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Sizing for standing wraps

This is a discussion on Sizing for standing wraps within the Horse Health forums, part of the Keeping and Caring for Horses category
  • Using vet wrap in standing wraps
  • No Bow wraps Horses sizing

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    04-09-2013, 03:35 PM
  #11
Green Broke
Quote:
Originally Posted by CCH    
using a no-bow over a gauze pad with antibiotic ointment will be much cheaper than vet wrap in the long run. It will probably keep the wound cleaner than a sticky bandage and you won't have to worry about the "glue" in the vet wrap damaging the hair. I think there is also some claims that a little pressure helps prevent proud flesh. I don't know if there is any truth to that, but it certainly can't hurt.

I can't really think of any other ways to wrap a leg other than vet wrap, plain polo, or standing wraps. Unless you buy some sort of premade boot or bandage.
That's what I was thinking. Right now it's a non-stick gauze pad, pillow wrap and vet wrap (no ointments). The pillow wrap is a bit big for my horse and it's almost a whole roll of vet wrap for each leg each time I wrap, so definitely worth my while to get some no-bows that fit and reusable standing wraps. The vet wrap isn't in contact with his legs directly, so I'm not too worried about damaging the hair.
     
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    04-09-2013, 05:10 PM
  #12
Green Broke
Quote:
Originally Posted by verona1016    
Thanks for all the help It sounds like 14" will probably be a good size for his rear legs, but I'll measure next time I see him just to be sure. Hopefully I can find something locally, but I haven't always had the best luck when looking for something specific. At least if I have to order it in I will have much more choice!



The article is definitely helpful!

Out of curiosity, how would you wrap/cover differently? The wound is well below the hock joint, towards the outside/front of the leg, ~1.5" to 2" slit IIRC.
1. Gauze and whatever meds the doctor wants used over the wound.
2. Newborn baby diaper<---Newborn should fit around his leg.
2.1 Secure with duct tape.

2.1.1 If the horse wants to bite the diaper off, you could cut the foot out of a No-Nonsense Knee-Hi stocking (or other sturdy brand), slip it over the diaper and add more duct tape.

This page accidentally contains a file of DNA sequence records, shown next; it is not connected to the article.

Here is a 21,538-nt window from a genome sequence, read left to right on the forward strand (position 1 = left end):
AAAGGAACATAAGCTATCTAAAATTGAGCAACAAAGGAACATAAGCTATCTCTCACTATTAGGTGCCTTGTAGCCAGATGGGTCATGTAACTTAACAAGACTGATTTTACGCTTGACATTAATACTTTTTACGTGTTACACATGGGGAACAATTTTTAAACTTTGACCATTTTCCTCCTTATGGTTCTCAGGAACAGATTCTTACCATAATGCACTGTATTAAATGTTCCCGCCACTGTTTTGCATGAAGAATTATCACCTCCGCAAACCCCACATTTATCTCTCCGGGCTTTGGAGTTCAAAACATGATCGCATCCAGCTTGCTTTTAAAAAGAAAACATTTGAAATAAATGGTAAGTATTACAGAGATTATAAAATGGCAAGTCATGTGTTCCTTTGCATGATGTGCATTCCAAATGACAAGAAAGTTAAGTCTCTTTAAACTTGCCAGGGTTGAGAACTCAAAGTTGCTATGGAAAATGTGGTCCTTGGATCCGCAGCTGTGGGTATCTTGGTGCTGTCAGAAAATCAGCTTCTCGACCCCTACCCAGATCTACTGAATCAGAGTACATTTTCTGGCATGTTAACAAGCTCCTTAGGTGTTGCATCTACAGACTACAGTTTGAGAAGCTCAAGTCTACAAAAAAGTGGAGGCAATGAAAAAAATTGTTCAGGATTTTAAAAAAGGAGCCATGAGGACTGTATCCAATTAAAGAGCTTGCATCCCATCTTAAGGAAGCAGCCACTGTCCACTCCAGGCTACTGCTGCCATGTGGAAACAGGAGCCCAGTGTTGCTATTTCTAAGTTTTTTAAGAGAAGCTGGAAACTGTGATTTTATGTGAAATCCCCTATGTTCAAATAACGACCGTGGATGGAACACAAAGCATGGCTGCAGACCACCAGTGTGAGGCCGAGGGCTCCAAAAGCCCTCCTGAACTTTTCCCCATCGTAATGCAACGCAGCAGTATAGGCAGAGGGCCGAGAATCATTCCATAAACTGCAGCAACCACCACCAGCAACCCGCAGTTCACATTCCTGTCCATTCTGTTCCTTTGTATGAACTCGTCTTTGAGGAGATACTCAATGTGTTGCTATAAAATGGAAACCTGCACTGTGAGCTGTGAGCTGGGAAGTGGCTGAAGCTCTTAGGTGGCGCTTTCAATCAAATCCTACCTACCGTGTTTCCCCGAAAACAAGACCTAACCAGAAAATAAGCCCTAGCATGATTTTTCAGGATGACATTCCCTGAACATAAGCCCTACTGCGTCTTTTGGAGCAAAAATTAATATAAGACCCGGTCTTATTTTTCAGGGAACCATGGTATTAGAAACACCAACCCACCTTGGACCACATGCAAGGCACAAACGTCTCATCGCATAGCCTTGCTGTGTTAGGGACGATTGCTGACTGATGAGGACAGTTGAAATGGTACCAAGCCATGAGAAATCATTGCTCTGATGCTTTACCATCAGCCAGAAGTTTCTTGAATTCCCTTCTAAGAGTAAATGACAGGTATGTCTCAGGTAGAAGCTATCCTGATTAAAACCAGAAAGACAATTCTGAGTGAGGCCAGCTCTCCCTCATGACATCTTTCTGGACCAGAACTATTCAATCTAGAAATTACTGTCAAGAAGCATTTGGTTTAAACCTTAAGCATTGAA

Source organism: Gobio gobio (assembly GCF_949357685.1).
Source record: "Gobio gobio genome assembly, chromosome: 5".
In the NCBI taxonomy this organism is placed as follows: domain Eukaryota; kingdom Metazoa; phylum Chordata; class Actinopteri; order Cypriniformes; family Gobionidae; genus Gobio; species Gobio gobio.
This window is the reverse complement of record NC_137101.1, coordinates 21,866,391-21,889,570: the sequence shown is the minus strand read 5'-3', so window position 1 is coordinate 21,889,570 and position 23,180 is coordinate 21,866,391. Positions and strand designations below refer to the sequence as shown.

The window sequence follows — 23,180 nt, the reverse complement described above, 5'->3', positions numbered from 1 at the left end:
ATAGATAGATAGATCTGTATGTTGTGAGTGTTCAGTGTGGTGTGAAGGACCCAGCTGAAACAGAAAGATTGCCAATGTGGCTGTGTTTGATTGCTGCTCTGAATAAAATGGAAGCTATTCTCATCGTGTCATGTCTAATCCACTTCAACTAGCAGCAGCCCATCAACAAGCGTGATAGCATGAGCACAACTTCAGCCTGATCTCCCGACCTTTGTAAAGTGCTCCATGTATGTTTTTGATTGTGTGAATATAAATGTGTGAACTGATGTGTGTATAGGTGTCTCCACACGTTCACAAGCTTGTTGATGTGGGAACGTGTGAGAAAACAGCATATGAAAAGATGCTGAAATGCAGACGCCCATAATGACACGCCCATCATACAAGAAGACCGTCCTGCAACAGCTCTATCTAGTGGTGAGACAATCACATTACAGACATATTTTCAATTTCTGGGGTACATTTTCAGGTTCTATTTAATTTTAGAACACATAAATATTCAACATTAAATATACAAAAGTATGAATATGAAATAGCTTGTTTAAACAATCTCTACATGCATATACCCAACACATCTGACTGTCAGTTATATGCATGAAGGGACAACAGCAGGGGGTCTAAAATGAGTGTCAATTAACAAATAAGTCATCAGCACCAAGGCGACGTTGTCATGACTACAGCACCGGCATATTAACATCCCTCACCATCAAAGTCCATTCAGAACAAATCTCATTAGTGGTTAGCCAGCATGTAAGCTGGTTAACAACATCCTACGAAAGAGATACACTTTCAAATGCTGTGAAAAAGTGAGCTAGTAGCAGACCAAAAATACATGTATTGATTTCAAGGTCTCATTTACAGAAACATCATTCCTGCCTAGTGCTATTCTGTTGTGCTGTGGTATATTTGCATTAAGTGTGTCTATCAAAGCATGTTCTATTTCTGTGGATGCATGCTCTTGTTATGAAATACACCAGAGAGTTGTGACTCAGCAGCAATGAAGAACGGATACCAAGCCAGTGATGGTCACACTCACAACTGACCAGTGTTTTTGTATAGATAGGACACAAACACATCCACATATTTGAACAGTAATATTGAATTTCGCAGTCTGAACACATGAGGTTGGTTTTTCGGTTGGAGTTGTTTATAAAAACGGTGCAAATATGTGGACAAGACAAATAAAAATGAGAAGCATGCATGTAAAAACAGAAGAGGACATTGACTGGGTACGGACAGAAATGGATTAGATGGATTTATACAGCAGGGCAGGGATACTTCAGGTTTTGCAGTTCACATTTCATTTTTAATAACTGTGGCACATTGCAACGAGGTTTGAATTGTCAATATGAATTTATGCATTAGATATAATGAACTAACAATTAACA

I did that years ago with a horse that punctured an artery (on a stalk in the pasture on the upper-inside of his foreleg. It was the vet's idea.

That horse chewed the diaper so I cut up a runny pair of panty hose and slipped that over the baby diaper and added more duct tape.

My current vet is also big on baby diapers for certain injuries

Honestly, I don't know which way would be cheaper - quilts and wraps or diapers and duct tape if you don't have any new babies in your circle that would loan you some clean ones -
     
    04-09-2013, 06:48 PM
  #13
Green Broke
I forgot to add ^^^ that, unless there's tendon damage that will take a long time to heal (causing your horse to favor the injured leg for a long time), I have never had a vet tell me to wrap both legs because the horse will favor the bad leg.

They will naturally favor the bad leg but even serious cuts heal quickly, with attention and shouldn't require wrapping the good leg.

Did x-rays show something else?
     
    04-09-2013, 08:51 PM
  #14
Green Broke
I wouldn't have thought of using a diaper, although I have seen plenty of people suggest them for wrapping injured hooves. I wonder if anyone would use them if I bought a package and donated the leftovers to the barn first aid cabinet

No tendon damage, fortunately. In the grand scheme of things it's a pretty minor injury and the vet didn't think it needed x-rays. There was swelling around it, so the wrap is intended to both keep the swelling down and keep it clean. The vet did say that the wrap on the good leg was optional.

Yesterday evening he still wasn't interested in walking; my trainer checked on the bandages for me this morning, but didn't try to move him out of the stall.

The more I'm reading about standing wraps the more I think I could find other uses for them after the injury is all healed up (trailering, after jumping lessons, etc.) so I think it's worth investing in a set.
walkinthewalk and xxdanioo like this.
     
    04-10-2013, 12:57 PM
  #15
Started
Quote:
Originally Posted by verona1016    
The more I'm reading about standing wraps the more I think I could find other uses for them after the injury is all healed up (trailering, after jumping lessons, etc.) so I think it's worth investing in a set.
absolutely! I use them for all of those reasons. ;)
     
    04-11-2013, 06:36 PM
  #16
Green Broke
I got him measured and ended up ordering these ones but they won't get here until the 15th at the earliest (and since they haven't shipped yet I think that's probably optimistic). They might be a little late for this incident, but at least I'll have them going forward. The local farm store had only disposable padding, which was even less than I thought they would have... The tack store might have something more but I can never make it over there during business hours...

On an interesting note, I found that instead of trying to figure out what points to measure between on my horse's legs, it was easier to hold up the tape measure at the end with one hand and at 12/14/16" with the other and see if it looked like it was hitting about right. I ended up deciding 12" for the front legs and 14" for the back looked right.
     
    04-11-2013, 06:59 PM
  #17
Started
Those look better than some of the all-in-one type standing wraps i've seen. I'd love to hear your thoughts on how it functions once you've used them for a bit. Also - how they wash and wear. :)
     

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